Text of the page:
'Restoring the Family': Is It Possible?

'Restoring the Family': Is It Possible?

There is a fairly broad consensus among social scientists, from the right to the center-left, that fathers matter. The benefits of growing up in a two-parent family, while perhaps sometimes overstated, are real. And single-parent families are especially common among African-Americans.

So what? That was the question hanging over a panel called "Restoring the Family" at the Manhattan Institute's Prospects for Black America event yesterday. The consensus does little good if we can't actually, well, restore the family. "I saw the title, and with respect to organizers, I almost laughed," said panelist Glenn Loury, the storied Brown University economist, at one point.

By my count, the panel — moderator Kay Hymowitz of the Manhattan Institute, with Loury, the Brookings Institution's Ron Haskins, and Bob Woodson of the Center for Neighborhood Enterprise — made four concrete suggestions for addressing the problem. Here they are.


1. Have elites send a pro-two-parent-family message.

The discussion of this option actually began at an earlier panel on criminal justice, where the Manhattan Institute's John McWhorter pooh-poohed it. Realistically speaking, he said, this will only set off a debate that ends in a draw — whatever agreement may exist among social scientists, the black community is divided. He named Ta-Nehisi Coates and Jamelle Bouie as prominent critics. Debates are all well and good, but at the end of the day, nothing is going to change.

(Instead, to reduce crime, McWhorter supports drug legalization — which, despite public-opinion gains when it comes to marijuana, could face a similar critique.)

Loury was more supportive of this approach, arguing that intellectuals should support two-parent families even if it's going to provoke a harsh reaction, and expressing disappointment that President Obama hasn't been more outspoken about the issue.


2. Use government programs to promote healthy marriages.

Hymowitz mentioned this option briefly. She said such programs have not been very effective so far. No one disagreed.

For what it's worth, you can see a more hopeful take here and a good criticism of these programs here.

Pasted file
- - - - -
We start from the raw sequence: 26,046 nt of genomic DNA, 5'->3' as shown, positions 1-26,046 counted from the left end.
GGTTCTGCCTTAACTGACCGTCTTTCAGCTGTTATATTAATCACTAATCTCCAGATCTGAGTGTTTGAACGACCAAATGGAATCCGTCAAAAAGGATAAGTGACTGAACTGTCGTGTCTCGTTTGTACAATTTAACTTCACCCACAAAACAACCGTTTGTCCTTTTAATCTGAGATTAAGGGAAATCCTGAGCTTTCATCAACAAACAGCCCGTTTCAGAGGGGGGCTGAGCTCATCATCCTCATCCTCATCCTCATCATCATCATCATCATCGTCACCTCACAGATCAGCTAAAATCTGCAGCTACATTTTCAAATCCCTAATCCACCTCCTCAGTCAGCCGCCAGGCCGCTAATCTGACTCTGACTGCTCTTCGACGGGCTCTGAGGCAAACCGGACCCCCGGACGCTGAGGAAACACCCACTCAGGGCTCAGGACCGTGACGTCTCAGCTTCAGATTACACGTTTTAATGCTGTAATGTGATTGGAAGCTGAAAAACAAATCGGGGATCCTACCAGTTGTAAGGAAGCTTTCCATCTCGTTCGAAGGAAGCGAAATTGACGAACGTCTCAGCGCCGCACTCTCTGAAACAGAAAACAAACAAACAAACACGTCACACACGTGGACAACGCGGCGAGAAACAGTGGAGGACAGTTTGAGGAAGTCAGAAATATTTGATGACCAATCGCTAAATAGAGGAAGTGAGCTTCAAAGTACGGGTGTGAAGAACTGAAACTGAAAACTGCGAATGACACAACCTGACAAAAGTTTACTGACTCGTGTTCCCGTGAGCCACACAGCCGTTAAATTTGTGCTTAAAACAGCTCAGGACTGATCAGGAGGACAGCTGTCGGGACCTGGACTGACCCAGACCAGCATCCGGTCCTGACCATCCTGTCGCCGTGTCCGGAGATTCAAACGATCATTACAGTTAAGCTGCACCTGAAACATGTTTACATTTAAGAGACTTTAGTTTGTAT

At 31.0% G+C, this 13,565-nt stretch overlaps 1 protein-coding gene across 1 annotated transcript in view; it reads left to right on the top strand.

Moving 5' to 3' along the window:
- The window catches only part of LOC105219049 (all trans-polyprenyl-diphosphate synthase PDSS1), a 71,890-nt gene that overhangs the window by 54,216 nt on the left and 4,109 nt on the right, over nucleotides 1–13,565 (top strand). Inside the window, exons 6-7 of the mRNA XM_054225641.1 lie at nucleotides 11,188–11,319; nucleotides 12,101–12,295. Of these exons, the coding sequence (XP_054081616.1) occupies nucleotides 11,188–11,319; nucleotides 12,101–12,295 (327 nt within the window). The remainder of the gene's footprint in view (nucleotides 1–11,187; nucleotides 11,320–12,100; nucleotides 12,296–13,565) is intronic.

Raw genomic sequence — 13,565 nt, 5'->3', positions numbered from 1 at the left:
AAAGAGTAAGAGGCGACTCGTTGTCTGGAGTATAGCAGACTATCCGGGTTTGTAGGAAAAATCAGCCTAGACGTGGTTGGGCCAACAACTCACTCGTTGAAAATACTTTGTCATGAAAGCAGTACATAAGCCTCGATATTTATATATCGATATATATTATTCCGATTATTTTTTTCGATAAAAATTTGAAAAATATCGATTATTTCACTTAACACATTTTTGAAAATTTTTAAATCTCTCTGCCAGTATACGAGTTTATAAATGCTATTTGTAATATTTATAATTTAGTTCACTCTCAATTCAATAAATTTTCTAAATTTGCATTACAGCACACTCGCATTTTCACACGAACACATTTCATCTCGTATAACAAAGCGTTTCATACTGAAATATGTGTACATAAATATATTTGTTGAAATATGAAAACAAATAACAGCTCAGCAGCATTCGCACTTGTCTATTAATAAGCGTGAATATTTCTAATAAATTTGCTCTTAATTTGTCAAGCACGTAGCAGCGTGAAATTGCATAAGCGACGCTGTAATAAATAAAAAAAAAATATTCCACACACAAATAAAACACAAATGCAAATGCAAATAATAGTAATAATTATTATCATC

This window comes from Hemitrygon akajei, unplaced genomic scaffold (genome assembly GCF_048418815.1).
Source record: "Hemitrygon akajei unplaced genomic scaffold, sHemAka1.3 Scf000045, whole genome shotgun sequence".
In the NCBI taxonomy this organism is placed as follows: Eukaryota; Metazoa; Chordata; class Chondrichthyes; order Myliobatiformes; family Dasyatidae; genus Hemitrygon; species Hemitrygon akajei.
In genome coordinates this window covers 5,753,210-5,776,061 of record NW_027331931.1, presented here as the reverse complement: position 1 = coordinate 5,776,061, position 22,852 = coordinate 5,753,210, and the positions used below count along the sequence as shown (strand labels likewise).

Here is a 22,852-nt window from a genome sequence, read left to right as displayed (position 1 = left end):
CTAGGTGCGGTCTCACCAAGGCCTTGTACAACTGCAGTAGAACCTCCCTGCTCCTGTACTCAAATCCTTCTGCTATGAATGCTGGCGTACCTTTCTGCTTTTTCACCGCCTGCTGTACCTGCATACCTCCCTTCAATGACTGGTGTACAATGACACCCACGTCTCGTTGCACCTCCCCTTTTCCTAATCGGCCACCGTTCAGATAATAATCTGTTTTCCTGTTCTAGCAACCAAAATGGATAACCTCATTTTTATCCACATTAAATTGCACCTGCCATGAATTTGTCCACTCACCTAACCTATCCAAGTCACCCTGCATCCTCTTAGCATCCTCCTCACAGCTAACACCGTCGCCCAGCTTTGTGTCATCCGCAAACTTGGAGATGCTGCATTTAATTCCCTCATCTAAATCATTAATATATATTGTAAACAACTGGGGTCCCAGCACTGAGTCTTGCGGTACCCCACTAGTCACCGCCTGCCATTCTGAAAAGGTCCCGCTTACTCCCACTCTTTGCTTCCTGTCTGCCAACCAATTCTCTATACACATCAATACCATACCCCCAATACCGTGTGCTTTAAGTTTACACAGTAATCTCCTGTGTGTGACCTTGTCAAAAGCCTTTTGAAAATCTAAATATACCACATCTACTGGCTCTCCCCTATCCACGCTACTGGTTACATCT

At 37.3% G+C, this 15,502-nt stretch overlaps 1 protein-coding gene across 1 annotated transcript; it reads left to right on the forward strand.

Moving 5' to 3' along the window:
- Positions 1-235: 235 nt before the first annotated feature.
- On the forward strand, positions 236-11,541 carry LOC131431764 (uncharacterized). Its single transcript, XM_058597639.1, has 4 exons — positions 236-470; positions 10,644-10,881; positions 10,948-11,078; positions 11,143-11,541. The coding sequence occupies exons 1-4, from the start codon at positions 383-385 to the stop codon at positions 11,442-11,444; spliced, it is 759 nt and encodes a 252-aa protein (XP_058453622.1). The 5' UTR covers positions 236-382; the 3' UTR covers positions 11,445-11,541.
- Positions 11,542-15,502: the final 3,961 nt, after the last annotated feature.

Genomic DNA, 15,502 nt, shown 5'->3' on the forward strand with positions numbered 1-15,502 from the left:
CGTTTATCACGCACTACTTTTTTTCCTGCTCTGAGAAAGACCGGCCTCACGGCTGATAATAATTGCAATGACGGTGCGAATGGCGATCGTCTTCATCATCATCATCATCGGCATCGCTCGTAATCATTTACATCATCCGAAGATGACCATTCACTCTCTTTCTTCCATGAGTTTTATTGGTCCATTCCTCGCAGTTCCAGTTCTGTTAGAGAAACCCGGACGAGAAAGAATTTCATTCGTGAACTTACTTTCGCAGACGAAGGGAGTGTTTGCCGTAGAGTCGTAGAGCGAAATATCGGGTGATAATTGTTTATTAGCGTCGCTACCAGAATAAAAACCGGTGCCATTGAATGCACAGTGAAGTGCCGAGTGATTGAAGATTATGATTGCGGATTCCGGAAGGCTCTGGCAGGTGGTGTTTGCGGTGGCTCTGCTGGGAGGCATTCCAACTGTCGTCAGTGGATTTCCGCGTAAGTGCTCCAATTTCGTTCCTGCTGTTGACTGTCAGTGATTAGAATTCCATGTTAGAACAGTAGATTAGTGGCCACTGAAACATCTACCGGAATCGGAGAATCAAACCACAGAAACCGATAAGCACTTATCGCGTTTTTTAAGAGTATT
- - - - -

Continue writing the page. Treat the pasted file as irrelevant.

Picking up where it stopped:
3. Study what's already working.

This is an argument that Woodson has long been making. Even among African-Americans, with a 70 percent-plus out-of-wedlock birth rate, there are lots of people who are putting together stable families. Why not study what they're doing to defy the odds, and how grassroots efforts can encourage it?

This provoked some pushback from Haskins, who said social scientists are already plenty interested in success. Maybe, but my sense is that we could all do more to keep this approach in mind when we think and talk about these issues.


4. Promote better birth control.

This is a suggestion from Haskins, drawing on the work of his Brookings colleague Isabel Sawhill. It's near and dear to my own heart, because I advanced it, with some important reservations, in a National Review piece late last year (paywalled, 25 cents). Whatever limitations it has, I'm drawn to its simplicity: All it requires is a doctor's visit — not some grand restructuring of society, family, or the economy — and, a rant against Republicans from Haskins aside, the needed policy is mostly in place via Obamacare's free-contraception mandate, which covers all FDA-approved forms of birth control. (The mandate doesn't apply to Medicaid, and there's been a fight over contraception in Colorado.)

Here's the basic idea: Condoms and birth-control pills, as effective as they are in theory, often fail because people don't use them correctly. This results in unintended pregnancies, which account for a large proportion of nonmarital births (though "intendedness" is difficult to study). By contrast, long-acting, reversible contraceptives (LARCs) like IUDs and implants almost never fail and don't require constant responsibility. Get women on LARCs, reduce unintended pregnancy.

There are obvious advantages to helping (and, more controversially, encouraging) unmarried women to delay their fertility. Women are more likely to find suitable husbands if they spend more time looking, the men around them become more marriageable as they grow up, and women earn more money as they age regardless of whether they marry. All this is good news for any children the women later decide to have, which doesn't become a problem fertility-wise until the 30s.

I think these benefits far outweigh the costs, but there are costs. Many conservatives oppose IUDs because they sometimes destroy embryos before they implant in the uterus. (For discussion, see my NR piece as well as my back-and-forth with Ramesh Ponnuru.) And it's possible that LARCs will boost the spread of STDs and cause people to accumulate more sex partners.


In short, lamenting what is lost is easier than bringing it back. There are ideas worth trying, but all come with substantial tradeoffs and uncertainties.

Robert VerBruggen is editor of RealClearPolicy. Twitter: @RAVerBruggen

[Note: I added an explanation of the Colorado contraception fight to more fairly explain why Haskins was frustrated.]

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